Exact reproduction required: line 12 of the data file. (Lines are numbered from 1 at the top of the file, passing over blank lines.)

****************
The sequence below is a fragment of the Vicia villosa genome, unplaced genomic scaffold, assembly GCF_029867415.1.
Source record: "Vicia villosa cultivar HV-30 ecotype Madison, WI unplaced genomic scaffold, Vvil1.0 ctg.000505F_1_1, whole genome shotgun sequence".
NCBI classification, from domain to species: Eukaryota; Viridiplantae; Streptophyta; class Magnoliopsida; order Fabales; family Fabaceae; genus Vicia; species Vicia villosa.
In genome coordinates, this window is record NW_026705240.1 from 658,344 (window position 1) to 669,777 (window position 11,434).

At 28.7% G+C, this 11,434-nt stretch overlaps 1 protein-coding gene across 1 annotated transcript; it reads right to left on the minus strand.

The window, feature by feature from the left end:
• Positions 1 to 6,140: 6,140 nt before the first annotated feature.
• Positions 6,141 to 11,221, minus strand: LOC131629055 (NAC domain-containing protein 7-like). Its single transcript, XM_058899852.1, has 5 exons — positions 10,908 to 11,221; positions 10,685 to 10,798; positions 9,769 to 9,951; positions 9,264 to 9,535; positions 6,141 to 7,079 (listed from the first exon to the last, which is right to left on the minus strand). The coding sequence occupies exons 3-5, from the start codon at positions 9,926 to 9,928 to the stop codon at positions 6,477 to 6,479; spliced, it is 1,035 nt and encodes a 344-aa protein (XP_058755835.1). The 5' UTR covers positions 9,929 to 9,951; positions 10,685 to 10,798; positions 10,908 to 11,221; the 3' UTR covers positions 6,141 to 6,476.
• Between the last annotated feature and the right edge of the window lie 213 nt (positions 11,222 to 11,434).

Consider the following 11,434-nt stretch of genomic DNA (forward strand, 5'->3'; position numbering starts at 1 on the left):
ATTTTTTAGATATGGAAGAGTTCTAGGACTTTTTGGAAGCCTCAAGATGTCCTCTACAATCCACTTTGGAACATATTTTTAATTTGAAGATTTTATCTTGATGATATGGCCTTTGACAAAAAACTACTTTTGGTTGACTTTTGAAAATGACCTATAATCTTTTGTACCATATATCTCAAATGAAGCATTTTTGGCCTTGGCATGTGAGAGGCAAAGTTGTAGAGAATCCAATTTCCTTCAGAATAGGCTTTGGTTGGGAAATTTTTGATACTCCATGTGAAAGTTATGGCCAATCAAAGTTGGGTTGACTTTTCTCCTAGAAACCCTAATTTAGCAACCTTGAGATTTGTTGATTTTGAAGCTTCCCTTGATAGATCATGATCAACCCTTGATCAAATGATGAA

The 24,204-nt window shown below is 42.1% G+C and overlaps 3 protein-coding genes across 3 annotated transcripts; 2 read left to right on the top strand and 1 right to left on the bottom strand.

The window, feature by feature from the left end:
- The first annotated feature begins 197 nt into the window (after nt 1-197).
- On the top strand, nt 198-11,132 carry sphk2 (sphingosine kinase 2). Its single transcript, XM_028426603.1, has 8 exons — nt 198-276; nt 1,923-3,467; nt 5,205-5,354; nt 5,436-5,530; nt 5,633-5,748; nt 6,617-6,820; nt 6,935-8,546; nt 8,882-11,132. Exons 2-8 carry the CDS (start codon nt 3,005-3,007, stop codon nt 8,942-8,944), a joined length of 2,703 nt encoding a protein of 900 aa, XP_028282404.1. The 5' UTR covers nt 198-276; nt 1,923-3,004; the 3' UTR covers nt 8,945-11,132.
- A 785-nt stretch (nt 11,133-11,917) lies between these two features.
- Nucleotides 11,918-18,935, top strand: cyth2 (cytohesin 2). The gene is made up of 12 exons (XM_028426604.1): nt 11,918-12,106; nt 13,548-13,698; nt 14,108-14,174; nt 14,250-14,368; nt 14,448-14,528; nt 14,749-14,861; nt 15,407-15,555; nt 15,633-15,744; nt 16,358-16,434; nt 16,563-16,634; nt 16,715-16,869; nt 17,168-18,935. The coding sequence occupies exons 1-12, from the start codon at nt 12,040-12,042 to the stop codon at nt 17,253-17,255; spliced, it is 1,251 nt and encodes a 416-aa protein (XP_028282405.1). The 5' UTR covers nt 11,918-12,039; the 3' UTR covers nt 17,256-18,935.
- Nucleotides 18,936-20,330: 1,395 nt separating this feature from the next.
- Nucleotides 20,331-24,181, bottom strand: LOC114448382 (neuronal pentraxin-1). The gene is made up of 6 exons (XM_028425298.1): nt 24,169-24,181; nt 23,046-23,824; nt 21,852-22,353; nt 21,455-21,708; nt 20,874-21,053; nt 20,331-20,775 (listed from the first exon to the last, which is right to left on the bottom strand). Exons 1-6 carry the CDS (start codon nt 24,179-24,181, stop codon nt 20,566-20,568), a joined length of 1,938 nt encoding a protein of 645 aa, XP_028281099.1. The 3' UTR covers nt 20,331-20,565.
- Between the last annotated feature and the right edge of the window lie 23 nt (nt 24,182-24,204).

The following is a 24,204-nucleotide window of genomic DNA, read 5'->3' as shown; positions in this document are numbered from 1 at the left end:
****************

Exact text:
The 24,204-nt window shown below is 42.1% G+C and overlaps 3 protein-coding genes across 3 annotated transcripts; 2 read left to right on the top strand and 1 right to left on the bottom strand.